I consider myself to be relatively thrifty and for years I refused to purchase a good pair of sunglasses. I was always sitting on them, losing them, or forgetting where I left them. A few years ago my wife and I were on vacation talking, and I said, “You know I think I am finally responsible enough to own a really nice pair of sunglasses.” She agreed and the rest is history. I’m not sure if the brand name sunglasses are really any better than the cheap ones, but we are proud owners of very nice sunglasses. As we prepared for a vacation to Maui over Christmas break, I mentioned to Rebecca how I was kind of surprised and proud of the fact that after several years she and I still owned the nice sunglasses we had acquired years earlier. But while on vacation during Christmas break, I was reminded that faith, family and friends come before finances and things.
One day during our vacation we were at the beach enjoying the rolling and crashing waves. Libby my 7-year-old daughter likes to play this game where I hold on to her and when a wave comes I help her jump over the wave. As we looked out with anticipation I saw the next wave rolling in and it was HUGE. I said, “Libby this one is too big. Come on we need to get out of here.” We turned and tried to start making our way back to the shore, but the current was rushing against our legs. We couldn’t move fast enough. I looked back over my shoulder and realized that huge wave was just about to break right on top of us. I told her, “OK we are going to have to brace for it.” I grabbed her and held on. The wave smashed us down and she went under. I was able to hold my footing at first, but then all of a sudden a second wave hit and it knocked me off my feet. I was holding on to Libby as we both when down under the power of the waves. Heads submerged, I was struggling to hold on to my beautiful daughter as her skin was slippery from all of the suntan lotion. My expensive sunglasses were being torn from my face and in that instant I had a choice to make. Do I let go of Libby with one hand to save my sunglasses or do I hold on with both hands to pull her close. In a situation like that you don’t have time to think you act on instinct. I was holding my breath, water swirling around my head, blinded by the salt and even though she was slippery I thought there is no way I am going to let her go so I tightened my grip and pulled her close. The water finally subsided enough to let me get my footing. I pulled Libby up. I helped her to shore so she could use a towel to dry her face. We made our way up to Rebecca, my wife, who was sitting on the beach and had seen the whole thing. Rebecca was not very happy with me. Libby jokingly and sarcastically said, “Good job Dad,” but shrugged it off like it was no big deal. My heart was racing and I made my way back out into the water to look for my sunglasses.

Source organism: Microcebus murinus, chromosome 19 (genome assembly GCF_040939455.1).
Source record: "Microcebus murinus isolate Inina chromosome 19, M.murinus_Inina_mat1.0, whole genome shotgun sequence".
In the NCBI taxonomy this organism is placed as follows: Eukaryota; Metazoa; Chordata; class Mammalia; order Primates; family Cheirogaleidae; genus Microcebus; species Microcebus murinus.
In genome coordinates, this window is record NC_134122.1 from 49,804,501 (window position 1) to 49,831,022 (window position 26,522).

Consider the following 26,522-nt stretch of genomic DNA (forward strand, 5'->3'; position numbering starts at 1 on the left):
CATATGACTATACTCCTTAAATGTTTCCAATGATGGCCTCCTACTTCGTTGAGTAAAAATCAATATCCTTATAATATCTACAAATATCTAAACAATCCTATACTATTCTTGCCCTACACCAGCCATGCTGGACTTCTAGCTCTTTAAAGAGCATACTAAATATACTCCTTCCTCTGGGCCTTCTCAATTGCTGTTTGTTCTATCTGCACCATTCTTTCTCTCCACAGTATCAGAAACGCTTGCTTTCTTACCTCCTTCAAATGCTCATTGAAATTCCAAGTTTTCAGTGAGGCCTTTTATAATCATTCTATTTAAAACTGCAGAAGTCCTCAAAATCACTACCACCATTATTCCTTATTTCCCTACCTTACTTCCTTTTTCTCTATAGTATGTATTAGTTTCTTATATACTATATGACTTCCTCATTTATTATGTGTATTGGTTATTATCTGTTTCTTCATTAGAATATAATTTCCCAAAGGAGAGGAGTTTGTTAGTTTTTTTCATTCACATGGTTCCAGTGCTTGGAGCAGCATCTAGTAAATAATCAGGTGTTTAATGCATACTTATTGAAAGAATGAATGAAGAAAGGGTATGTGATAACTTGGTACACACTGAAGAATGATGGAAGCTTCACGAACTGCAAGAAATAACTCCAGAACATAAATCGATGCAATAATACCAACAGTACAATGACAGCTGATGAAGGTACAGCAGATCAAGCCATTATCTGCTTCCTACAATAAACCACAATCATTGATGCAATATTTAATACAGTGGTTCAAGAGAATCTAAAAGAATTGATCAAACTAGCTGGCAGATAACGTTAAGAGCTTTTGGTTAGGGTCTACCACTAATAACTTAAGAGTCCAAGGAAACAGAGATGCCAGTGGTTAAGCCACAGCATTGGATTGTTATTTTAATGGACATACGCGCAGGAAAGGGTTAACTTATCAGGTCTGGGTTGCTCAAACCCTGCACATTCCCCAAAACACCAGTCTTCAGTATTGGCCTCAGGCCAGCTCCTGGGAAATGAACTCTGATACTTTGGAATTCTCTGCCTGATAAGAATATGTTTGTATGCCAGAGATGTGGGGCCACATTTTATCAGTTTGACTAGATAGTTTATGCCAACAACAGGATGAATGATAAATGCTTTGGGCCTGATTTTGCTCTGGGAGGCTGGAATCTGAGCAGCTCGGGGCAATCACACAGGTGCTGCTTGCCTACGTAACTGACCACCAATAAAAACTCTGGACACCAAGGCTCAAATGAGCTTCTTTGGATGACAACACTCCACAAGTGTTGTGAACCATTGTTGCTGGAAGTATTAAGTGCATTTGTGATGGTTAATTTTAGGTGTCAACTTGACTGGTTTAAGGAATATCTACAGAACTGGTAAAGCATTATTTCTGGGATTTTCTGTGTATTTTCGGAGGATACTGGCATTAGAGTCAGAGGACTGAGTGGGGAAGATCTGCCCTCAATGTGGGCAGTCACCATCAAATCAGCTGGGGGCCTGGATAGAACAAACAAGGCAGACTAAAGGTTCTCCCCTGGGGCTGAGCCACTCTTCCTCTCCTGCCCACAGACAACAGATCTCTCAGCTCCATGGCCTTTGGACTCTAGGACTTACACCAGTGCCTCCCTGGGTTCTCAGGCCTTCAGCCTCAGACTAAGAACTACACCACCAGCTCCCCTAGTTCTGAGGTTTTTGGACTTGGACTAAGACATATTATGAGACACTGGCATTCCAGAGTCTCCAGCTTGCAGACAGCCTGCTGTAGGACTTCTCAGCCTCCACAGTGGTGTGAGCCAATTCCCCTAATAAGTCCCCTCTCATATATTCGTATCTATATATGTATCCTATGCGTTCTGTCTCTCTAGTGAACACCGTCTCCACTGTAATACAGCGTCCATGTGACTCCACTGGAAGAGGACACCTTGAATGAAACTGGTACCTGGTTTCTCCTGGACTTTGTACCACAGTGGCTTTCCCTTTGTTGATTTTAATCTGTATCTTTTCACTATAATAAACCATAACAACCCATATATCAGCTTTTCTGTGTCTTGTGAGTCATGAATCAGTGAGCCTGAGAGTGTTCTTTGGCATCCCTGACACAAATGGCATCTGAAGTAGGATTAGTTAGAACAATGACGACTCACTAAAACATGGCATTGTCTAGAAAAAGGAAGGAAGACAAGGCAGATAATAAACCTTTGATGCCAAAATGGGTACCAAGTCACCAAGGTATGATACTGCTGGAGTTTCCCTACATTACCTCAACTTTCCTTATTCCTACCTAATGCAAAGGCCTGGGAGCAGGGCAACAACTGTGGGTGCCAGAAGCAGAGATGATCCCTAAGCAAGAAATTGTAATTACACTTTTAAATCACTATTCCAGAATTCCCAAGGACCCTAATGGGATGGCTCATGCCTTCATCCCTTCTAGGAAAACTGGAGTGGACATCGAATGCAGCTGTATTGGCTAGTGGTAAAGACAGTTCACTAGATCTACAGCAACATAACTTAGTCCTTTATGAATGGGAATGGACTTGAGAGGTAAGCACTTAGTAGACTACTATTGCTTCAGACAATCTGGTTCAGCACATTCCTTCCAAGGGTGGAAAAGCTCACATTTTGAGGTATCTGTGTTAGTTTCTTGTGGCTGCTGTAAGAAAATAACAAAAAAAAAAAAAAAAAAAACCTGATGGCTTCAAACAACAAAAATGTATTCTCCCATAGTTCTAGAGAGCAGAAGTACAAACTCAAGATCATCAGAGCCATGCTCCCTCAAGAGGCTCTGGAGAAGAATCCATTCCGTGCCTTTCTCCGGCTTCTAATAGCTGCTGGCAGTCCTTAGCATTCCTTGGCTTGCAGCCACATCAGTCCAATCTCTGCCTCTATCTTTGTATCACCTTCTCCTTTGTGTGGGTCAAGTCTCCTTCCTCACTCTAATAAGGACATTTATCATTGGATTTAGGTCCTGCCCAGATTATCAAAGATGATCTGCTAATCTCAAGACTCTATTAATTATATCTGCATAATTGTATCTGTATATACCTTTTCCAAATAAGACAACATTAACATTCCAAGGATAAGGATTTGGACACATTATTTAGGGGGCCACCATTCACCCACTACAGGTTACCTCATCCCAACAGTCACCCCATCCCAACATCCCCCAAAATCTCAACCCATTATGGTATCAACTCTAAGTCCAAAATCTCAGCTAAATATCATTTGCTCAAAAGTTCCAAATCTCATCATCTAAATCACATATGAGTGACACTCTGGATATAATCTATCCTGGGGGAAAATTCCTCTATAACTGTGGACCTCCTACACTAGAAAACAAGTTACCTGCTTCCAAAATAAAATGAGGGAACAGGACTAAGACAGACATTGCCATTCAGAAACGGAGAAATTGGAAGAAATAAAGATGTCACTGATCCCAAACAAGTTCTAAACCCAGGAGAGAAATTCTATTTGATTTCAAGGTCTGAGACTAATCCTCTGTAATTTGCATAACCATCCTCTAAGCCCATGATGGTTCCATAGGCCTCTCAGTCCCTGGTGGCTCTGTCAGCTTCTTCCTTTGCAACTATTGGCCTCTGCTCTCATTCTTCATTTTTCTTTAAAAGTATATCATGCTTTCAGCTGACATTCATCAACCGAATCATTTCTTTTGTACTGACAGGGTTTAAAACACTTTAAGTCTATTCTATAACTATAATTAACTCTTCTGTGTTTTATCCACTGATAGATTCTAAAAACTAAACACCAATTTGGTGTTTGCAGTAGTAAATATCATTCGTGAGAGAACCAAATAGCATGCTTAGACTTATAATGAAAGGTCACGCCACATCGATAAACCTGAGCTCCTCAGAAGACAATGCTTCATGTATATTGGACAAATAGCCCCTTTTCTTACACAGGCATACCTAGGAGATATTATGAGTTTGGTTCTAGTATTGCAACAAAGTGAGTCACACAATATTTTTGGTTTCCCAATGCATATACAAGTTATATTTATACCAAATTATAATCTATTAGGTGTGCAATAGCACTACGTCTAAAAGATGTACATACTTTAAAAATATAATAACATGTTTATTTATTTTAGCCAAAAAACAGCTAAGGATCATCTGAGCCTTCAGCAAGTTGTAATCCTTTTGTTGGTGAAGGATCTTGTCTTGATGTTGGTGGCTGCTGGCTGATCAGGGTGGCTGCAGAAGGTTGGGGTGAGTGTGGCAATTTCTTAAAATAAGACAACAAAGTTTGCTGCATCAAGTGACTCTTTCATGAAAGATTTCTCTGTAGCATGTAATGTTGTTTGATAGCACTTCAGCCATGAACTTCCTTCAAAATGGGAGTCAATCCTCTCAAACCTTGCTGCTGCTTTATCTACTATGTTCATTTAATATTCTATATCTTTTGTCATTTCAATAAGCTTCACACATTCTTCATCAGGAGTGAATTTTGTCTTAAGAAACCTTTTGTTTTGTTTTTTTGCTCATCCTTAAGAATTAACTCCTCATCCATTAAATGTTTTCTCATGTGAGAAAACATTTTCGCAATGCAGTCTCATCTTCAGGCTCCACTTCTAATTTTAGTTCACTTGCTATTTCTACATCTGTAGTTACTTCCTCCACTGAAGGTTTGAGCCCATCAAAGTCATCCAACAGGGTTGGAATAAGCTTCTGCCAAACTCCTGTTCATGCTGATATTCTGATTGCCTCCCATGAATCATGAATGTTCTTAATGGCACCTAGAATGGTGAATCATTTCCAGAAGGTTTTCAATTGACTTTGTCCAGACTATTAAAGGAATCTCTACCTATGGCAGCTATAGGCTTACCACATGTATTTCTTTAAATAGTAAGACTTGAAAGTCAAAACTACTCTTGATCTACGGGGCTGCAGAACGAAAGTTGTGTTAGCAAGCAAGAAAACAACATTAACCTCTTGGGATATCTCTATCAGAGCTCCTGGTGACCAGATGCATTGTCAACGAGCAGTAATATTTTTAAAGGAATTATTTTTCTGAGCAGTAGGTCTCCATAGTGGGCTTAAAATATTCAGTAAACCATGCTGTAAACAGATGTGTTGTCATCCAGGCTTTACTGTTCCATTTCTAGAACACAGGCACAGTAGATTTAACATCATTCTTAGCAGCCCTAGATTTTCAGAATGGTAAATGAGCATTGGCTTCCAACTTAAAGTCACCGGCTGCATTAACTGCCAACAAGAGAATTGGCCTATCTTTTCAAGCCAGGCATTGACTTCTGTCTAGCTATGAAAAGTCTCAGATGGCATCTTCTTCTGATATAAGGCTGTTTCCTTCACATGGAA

After the adrenaline resided, and I had time to think and process this experience I had three realizations.
First, I realized that waves are like the problems we face every day. If we turn and face them and move toward, then we can usually get beyond the break point. Moving toward a big wave can be scary and feel unnatural, but if you can get to it and over it before it breaks on top of you, then you will be much better off. When you try to run from waves or problems you might occasionally get away in time, but eventually you will get stuck in the perfect conditions and the problem will knock you off your feet.
Second, as I think back about this experience I asked myself how could I ever even consider losing my sunglasses. What is wrong with me? How could that even be a thought that would pass through my mind? But as I thought about this, I realized we all make this choice all the time. We all have to decide what is most important to us. Do we value money and stuff or relationships. I’d like to believe that given the choice all of us would choose relationships over money, but how often do we hear stories about brothers who fall out of favor with one another over an inheritance? Or marriages that end because of financial hardship?
Third, my greatest joy in life has been learning to be a Dad. As a Christian becoming a Dad has helped me understand what our Heavenly Father must feel toward us. In those moments when life is crashing in on us like a rogue wave, when we make the wrong choice to try to run from a problem instead of moving toward it, when we play games and lose, when life is a struggle and challenge and we are being rolled under the force of adversity, then God in his big loving arms pulls us in close and says this is my child whom I love and I am not letting go for anything. (Hebrews 13:5 “Never will I leave you; never will I forsake you.”)
I was recently asked during a radio interview what my hope for our community is as we enter the new year. My hope is that people understand their purpose. That they know what is most important to them.
Financial advisers have the responsibility of stewardship. We are tasked to oversee, protect and grow assets that reflect a lifetime of hard work and sacrifice. We also have an amazing opportunity to learn from incredible people. I’ve learned from the people we serve that the most important things in peoples lives aren’t things. They are faith, family and friendships. My hope is that your goals for the new year reflect your priorities and that this be a year of increase for you in those areas that truly matter the most.
As Featured in the Kitsap Peninsula Business Journal February 2015 issue.